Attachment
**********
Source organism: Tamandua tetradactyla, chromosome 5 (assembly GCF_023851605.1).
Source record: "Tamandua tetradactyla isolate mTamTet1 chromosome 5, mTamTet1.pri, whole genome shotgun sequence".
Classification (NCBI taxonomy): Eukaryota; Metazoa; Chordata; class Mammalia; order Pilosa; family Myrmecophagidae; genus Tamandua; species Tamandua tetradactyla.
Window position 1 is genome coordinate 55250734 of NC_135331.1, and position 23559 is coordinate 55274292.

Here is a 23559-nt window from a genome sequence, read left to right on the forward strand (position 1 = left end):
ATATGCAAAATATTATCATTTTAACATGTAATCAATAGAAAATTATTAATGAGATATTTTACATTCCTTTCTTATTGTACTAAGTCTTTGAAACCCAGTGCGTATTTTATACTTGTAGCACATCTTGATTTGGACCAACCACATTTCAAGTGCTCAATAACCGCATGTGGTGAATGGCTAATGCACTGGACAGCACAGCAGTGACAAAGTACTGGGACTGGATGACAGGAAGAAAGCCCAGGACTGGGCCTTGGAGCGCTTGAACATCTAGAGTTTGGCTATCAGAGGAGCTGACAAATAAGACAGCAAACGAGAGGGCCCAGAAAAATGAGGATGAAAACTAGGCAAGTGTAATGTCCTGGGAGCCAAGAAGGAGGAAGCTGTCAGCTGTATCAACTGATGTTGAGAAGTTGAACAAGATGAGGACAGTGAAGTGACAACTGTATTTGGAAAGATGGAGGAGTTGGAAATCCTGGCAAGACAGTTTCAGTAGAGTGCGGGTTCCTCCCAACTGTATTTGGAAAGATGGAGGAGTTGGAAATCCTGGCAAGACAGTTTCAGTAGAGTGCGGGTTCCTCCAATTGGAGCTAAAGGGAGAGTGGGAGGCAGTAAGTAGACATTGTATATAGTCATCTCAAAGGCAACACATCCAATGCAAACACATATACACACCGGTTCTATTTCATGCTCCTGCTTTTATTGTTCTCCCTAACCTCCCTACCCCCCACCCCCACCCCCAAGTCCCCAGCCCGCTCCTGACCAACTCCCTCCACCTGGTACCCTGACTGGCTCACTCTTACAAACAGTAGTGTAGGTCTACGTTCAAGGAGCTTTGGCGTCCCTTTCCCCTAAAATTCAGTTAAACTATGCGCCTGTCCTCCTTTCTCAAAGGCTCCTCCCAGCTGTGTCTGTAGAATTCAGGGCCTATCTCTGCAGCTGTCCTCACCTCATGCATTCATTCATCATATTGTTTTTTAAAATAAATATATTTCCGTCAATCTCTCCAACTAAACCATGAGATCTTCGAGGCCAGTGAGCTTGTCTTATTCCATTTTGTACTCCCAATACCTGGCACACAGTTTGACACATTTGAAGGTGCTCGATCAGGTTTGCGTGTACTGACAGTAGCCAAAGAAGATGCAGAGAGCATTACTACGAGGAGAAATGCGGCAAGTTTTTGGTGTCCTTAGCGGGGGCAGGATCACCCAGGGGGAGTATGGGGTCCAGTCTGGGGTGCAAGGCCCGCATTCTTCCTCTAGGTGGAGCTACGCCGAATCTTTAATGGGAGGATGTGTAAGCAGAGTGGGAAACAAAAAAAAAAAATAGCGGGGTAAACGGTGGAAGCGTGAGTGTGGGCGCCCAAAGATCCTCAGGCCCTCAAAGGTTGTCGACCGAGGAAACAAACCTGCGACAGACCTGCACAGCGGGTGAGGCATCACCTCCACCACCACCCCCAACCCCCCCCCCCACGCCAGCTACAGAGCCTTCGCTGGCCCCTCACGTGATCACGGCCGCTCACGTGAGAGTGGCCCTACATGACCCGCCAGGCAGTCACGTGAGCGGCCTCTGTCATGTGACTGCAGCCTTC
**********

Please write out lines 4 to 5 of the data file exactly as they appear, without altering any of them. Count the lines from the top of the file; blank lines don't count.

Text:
Window position 1 is genome coordinate 55250734 of NC_135331.1, and position 23559 is coordinate 55274292.

Here is a 23559-nt window from a genome sequence, read left to right on the forward strand (position 1 = left end):